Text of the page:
Histology and microscopy. Primate and porcine spinal cord segments were embedded in 3% agarose before cutting into 40-µm horizontal sections using a Leica VT1200 vibrating microtome (Leica Microsystems, Buffalo Grove, IL). Sections were transferred in Tris-buffered saline and stored at 4 °C until processing.
Primate and porcine brains were cryoprotected by successive incubation in 10, 20, and 30% sucrose solutions. Once sufficiently cryoprotected (having sunk in 30% sucrose solution), brains were frozen and whole-mounted on a modified Leica SM 2000R sliding microtome (Leica Microsystems) in OCT (Tissue-Tek, Torrance, CA) and cut into 40-µm coronal sections.
For immunofluorescent determination of cell types transduced, floating sections were submerged in blocking solution (10% donkey serum, 1% Triton-X100 in Tris-buffered saline) for 1 hour followed by overnight incubation in primary antibody solution at 4 °C. The following primary antibodies were used in this study: Rabbit-anti-GFP (1:500; Invitrogen), goat-anti-ChAT (1:100; Millipore, Billerica, MA), guinea-pig-anti-GFAP (1:1,000; Advanced Immunochemical, Long Beach, CA) and rabbit-anti-Iba1 (1:500; Dako, Carpentaria, CA). Primary antibodies were detected using Fitc-, Cy3-, or Cy5-conjugated secondary antibodies (1:1,000; Jackson ImmunoResearch, West Grove, PA) and mounted in PVA-DABCO medium.
For immunohistochemical staining, sections were incubated at room temperature in 0.5% H2O2/10% MeOH solution and subsequently blocked and stained as above with rabbit-anti-GFP overnight. Anti-GFP antibodies were detected using biotinylated donkey-anti-rabbit secondary antibody (1:200; Jackson ImmunoResearch) and developed using Vector NovaRed per the provided protocol (Vector Labs, Burlingame, CA). Sections were then mounted in Cytoseal 60 medium (Thermo Fisher Scientific, Kalamazoo, MI).
Non-neural tissues were cut to ~1 cm3 blocks and cryoprotected by overnight incubation in 30% sucrose solution. They were then embedded in gum tragacanth and flash-frozen in liquid nitrogen-cooled isopentane. Samples were cut by cryostat into 10–12 µm sections and slides stored at −20 °C. GFP expression was detected by a similar immunofluorescent protocol as above with the addition of DAPI in secondary antibody solution (1:1,000; Invitrogen).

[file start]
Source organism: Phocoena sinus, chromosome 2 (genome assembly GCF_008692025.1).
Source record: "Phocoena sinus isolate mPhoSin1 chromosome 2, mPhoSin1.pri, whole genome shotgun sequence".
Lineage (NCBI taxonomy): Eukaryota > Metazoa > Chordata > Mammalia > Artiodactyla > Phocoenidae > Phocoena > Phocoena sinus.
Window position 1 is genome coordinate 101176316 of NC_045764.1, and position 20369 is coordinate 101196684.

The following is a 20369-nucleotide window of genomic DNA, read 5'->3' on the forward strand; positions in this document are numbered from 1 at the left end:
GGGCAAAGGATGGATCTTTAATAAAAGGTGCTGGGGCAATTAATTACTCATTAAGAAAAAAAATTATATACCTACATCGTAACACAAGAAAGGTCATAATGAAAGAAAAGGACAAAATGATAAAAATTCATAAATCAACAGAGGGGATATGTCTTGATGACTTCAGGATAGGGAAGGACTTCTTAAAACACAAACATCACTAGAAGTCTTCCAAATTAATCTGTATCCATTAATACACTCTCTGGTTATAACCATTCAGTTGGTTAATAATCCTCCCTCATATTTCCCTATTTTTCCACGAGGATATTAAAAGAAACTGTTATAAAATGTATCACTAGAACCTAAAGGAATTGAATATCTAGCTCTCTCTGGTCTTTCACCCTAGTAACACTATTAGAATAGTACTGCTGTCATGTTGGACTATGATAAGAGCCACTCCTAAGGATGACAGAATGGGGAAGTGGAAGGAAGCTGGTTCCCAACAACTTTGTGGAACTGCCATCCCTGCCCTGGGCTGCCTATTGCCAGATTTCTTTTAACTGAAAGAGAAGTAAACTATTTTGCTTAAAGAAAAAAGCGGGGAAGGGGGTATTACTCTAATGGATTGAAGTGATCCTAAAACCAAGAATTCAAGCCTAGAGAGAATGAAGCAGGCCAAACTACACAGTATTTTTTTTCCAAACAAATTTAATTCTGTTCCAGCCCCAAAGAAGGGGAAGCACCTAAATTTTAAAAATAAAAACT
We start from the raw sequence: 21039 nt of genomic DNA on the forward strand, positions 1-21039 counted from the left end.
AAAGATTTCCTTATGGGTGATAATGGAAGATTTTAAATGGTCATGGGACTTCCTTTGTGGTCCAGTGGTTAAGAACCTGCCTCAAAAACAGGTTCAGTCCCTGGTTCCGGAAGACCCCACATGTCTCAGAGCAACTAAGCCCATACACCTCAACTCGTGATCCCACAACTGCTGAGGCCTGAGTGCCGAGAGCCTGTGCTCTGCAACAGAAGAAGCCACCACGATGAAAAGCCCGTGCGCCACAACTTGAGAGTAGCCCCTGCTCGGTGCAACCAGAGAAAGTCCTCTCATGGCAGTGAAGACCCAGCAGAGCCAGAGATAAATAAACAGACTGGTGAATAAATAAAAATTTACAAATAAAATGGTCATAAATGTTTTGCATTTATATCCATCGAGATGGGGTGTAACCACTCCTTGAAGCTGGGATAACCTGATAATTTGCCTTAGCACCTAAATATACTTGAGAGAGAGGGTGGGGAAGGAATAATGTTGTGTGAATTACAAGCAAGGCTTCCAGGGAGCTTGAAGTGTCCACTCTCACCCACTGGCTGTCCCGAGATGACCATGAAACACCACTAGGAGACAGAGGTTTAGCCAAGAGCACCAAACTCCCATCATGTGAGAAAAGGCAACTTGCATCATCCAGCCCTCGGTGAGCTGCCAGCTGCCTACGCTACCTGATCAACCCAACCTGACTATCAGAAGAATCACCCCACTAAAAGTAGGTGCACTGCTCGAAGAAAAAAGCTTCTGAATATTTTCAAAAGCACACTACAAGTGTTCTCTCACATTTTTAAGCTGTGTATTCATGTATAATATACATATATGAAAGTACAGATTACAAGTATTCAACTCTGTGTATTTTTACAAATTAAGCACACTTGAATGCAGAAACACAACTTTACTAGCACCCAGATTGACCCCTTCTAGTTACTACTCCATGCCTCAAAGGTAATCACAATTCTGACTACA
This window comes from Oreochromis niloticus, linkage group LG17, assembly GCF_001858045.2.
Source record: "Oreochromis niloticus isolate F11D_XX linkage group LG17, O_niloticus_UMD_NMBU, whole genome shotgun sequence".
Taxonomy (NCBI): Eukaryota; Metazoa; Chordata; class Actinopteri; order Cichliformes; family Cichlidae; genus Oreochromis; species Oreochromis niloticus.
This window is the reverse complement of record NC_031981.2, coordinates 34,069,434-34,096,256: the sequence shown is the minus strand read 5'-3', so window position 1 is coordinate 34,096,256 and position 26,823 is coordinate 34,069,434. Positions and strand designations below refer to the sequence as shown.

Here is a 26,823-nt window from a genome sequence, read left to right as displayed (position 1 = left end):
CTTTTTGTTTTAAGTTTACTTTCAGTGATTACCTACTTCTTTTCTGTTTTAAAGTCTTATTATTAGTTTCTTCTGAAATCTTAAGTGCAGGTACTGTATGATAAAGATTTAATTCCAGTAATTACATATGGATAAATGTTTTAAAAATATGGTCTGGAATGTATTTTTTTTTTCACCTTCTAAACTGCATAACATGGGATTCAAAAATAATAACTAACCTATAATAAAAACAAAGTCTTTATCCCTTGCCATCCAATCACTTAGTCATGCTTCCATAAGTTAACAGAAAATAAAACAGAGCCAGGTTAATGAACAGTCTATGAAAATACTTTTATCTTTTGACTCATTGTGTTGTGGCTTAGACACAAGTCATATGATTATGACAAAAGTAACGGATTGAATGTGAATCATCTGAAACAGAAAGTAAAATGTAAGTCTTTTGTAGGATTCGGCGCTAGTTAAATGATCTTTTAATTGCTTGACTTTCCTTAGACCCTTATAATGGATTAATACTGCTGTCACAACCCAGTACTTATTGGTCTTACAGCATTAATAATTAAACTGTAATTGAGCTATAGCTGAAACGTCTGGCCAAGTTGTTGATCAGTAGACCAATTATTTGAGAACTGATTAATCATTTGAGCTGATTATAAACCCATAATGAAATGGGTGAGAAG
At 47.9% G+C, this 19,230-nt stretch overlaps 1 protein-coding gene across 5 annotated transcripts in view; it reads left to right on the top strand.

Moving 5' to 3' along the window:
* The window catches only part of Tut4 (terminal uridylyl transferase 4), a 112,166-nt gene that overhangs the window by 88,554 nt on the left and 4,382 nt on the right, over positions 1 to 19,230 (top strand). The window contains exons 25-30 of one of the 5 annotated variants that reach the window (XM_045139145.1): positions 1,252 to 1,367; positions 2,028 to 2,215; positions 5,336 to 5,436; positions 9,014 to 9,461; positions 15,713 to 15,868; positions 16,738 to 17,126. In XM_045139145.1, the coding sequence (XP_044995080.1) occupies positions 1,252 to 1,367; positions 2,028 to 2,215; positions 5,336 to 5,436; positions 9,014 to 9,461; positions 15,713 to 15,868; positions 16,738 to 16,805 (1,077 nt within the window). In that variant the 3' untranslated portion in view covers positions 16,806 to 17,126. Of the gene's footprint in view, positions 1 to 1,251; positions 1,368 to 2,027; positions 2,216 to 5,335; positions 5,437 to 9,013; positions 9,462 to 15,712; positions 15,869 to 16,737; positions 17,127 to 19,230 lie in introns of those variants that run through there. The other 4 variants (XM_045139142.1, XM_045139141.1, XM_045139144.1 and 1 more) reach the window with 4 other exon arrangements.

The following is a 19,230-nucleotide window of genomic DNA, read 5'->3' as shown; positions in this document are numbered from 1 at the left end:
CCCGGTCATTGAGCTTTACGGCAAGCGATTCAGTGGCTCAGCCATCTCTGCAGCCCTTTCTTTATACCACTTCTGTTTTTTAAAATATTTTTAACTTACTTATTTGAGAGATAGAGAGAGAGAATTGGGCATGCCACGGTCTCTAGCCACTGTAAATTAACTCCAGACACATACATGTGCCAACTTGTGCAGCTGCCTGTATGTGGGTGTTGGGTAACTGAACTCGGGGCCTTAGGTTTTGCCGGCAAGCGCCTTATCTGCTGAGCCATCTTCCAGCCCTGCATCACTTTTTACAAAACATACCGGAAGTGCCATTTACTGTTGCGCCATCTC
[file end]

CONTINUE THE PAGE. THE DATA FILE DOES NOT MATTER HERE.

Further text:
Fluorescent images were captured using a Zeiss 710 Meta confocal microscope (Carl Zeiss MicroImaging, Thornwood, NY) located at TRINCH and processed with LSM software.
Whole brain sections were scanned to ×40 resolution at the Biopathology Center in the Research Informatics Core at the Research Institute at Nationwide Children's Hospital using an Aperio automated slide scanner (Aperio, Vista, CA) and resulting images were processed with ImageScope software.
In situ hybridization
. As described previously,11
we generated antisense and sense DIG-UTP-labeled GFP riboprobes. Probe yield and incorporation of DIG-UTP was confirmed by electrophoresis and dot blot. Sections of spinal cord 10-µm thick were mounted and prepared by fixation with 4% paraformaldehyde, washed in 0.5× SSC, permeabilized by incubation in proteinase K (2.5 µg/ml), washed in 0.5 × SSC and dehydrated in series of alcohol washes. Prehybridization was performed at 42 °C using RiboHybe buffer (Ventana, Tucson, AZ) for 1 hour followed by hybridization overnight at 55 °C with the respective riboprobes on AAV9-injected and PBS-control-injected cord sections. Stringency washes were performed and immunological detection using anti-Digoxigenin AP antibody (1:500; Roche, Tucson, AZ) and development with NBT/BCIP (Thermo Fisher Scientific) and Nuclear Fast Red (Vector Labs).
SUPPLEMENTARY MATERIALFigure S1.
GFP expression with the dorsal horn of spinal cord. Sections from a P1 AAV9 P1 injected monkey show GFP positive fibers within the dorsomedial white matter and dorsal horn gray matter indicating AAV9 transduction of dorsal root ganglia at the cervical (a
), thoracic (b
) and lumbar (c
) levels.Figure S2.
GFP expression in a 3-year-old monkey spinal cord. In situ
hybridization again reveals GFP expression in neurons (black arrows) and glia (white arrows) specifically in antisense (a
), but not sense (b
), probed spinal cord sections from an AAV9 injected animal. GFP (c
, black and white) expression was confirmed in motor neurons (d
, ChAT, black and white) by co-localization (Merged, GFP in green and ChAT in red e
). Scale bar = 100μmFigure S3.
GFP immunohistochemistry from a 3-year-old monkey. A scanned section at the level of the oculomotor nucleus (a
) from the AAV9 injected three year old monkey. There is extensive GFP expression throughout the section that is primarily glial. Interestingly, neurons of the third cranial nerve (b
) and glial within the pontine grey (c
) were highly transduced.Figure S4.
GFP immunofluorescence from AAV9-injected monkey brain. Representative brain section from the cortex of a AAV9 GFP P1 injected monkey indicates primarily glial transduction in the monkey brain following systemic injection of AAV9. Immunolabeling for GFP (a and d
) Iba-1 (b
,microglia) or GFAP (e
, astrocytes) indicates that both cell types are targeted in the brains of AAV9 injected monkeys (Merged images, c and f
respectively). Open arrows indicate GFP positive microglia while filled arrows indicate GFP positive astrocytes. Scale Bars =100μm.